Pest Program Outreach Coordinator
reports of tree-of-heaven are rolling in now that the Washington Invasive
Species Council has launched a month-long effort to identify where
this invasive tree is located. This is the first step in an effort to
proactively prepare for the arrival of another dread invasive species that
prefers tree-of-heaven: the spotted lanternfly.
Adult spotted lanternfly
Photo credit: Pennsylvania Dept. of Agriculture
Spotted lanternfly (SLF) is an invasive piercing-sucking insect. It feeds on a wide variety of plants including apples, grapes, cherries, hops, plums, walnut and many more species.
Damage incurred by spotted lanternfly includes oozing sap, wilting, leaf curling, and tree dieback. SLF also secretes large amounts of honeydew (feces), which enables the growth of sooty mold on vegetation and fruit.
Currently, it has only become established the northeastern United States, although it has been found dead in Oregon as a hitchhiker on goods shipped from the northeast. More alarmingly, more than fifty spotted lanternflies have been found both alive and dead in California at state border agricultural inspection stations as well as on air cargo flights.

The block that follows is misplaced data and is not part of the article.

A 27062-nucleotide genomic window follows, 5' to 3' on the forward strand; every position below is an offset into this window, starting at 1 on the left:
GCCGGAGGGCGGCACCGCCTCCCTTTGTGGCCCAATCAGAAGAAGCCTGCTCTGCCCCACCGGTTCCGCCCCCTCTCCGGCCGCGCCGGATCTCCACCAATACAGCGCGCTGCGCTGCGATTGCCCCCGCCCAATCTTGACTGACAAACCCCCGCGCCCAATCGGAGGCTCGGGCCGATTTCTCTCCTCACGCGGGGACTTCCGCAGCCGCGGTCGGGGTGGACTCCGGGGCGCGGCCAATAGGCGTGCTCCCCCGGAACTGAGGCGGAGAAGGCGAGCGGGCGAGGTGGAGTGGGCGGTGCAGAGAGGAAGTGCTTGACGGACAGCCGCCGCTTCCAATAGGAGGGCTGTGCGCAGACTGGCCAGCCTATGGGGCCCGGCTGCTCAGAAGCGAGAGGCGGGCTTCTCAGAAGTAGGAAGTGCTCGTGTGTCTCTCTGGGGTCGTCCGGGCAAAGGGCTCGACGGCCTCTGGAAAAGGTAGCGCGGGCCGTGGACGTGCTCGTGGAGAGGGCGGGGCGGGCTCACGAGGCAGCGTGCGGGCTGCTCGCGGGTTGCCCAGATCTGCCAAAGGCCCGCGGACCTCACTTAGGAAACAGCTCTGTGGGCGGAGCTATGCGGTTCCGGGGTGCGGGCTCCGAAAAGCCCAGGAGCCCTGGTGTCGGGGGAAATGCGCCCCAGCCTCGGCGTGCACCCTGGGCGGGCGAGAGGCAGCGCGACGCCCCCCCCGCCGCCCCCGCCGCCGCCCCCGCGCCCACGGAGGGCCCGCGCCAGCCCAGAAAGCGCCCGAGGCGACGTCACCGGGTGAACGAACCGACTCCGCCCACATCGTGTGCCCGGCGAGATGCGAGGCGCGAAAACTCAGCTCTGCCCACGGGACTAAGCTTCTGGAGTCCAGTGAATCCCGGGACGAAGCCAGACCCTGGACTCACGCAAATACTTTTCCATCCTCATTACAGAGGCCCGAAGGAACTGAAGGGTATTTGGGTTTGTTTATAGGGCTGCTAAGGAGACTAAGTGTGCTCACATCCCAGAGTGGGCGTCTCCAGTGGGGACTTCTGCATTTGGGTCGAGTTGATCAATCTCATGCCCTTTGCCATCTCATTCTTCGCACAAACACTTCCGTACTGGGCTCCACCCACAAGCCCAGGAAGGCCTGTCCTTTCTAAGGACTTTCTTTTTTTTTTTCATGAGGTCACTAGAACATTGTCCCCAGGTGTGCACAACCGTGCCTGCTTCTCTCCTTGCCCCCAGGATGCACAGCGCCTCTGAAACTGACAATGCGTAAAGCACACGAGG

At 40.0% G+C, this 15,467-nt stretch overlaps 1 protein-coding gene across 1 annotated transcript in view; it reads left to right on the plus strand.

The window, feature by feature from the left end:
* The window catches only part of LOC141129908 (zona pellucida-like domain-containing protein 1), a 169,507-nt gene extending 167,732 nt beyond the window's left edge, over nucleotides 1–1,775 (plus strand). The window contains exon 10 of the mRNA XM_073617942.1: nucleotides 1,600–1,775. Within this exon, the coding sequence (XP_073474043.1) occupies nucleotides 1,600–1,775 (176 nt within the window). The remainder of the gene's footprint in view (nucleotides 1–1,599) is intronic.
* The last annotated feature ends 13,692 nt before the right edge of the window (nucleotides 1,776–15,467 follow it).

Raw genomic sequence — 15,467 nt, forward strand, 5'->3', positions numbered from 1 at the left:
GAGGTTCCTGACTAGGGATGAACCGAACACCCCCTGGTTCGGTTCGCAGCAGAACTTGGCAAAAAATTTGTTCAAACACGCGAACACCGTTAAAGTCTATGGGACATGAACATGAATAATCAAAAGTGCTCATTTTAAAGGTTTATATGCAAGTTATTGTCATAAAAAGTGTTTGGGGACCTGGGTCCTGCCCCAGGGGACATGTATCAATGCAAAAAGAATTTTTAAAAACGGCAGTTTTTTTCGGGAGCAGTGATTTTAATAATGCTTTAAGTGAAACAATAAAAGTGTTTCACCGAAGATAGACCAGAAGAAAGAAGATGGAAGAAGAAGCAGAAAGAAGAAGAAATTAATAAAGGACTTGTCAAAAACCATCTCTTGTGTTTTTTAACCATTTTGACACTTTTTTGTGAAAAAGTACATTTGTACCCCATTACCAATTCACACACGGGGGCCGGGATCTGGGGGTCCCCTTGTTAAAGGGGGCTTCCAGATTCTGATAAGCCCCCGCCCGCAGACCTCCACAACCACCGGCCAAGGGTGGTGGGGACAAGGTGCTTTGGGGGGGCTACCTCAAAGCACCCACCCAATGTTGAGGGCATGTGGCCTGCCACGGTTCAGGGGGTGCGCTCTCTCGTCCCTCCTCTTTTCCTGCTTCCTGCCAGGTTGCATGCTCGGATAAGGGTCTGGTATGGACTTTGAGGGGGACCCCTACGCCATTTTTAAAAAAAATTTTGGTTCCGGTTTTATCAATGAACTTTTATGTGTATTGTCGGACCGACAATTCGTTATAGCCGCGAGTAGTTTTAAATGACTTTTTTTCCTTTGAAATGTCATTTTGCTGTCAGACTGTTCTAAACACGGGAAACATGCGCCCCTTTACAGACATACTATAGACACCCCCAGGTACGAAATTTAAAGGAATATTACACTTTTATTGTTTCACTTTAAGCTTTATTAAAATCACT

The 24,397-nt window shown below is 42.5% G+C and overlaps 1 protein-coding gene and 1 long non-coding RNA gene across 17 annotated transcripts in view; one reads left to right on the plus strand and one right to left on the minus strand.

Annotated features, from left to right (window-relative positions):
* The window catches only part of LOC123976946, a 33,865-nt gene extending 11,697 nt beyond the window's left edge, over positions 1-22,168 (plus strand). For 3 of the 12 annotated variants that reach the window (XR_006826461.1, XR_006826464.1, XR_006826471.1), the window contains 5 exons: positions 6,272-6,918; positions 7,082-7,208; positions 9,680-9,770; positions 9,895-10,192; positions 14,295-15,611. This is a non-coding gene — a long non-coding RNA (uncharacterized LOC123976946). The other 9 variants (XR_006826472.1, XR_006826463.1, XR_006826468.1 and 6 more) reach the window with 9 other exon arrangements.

adults are bad fliers and will be found with their wings closed. Adults begin
to lay grey-brown egg clusters in September on tree bark and outdoor surfaces. They
will cover the egg masses with a wax coating that resembles mud. When
performing a survey for spotted lanternfly, check items in the area such as
outdoor furniture, stonework, firewood piles, and rusty items.
Display showing various
life stages of spotted lanternfly
- 1’’ long, ½’’ wide at rest
- Yellow abdomen with black bands
- Black head and legs
- Light gray forewings with black spots and a rear speckled band
- Scarlet hindwings with black spots and rear black and white bars
Spotted lanternfly is likely to infest tree-of-heaven if it arrives. Tree-of-heaven is rapid-growing and its bark is often compared to cantaloupe skin. Mapping known tree-of-heaven populations allows Washington to plan control efforts, keeping our state safe from this invasive pest.
Report spotted lanternfly sightings to the Washington State Department of Agriculture by e-mailing PestProgram@agr.wa.gov or calling (800) 443-6684. You can also report known tree-of-heaven locations by visiting the Washington Invasive Species Council’s website.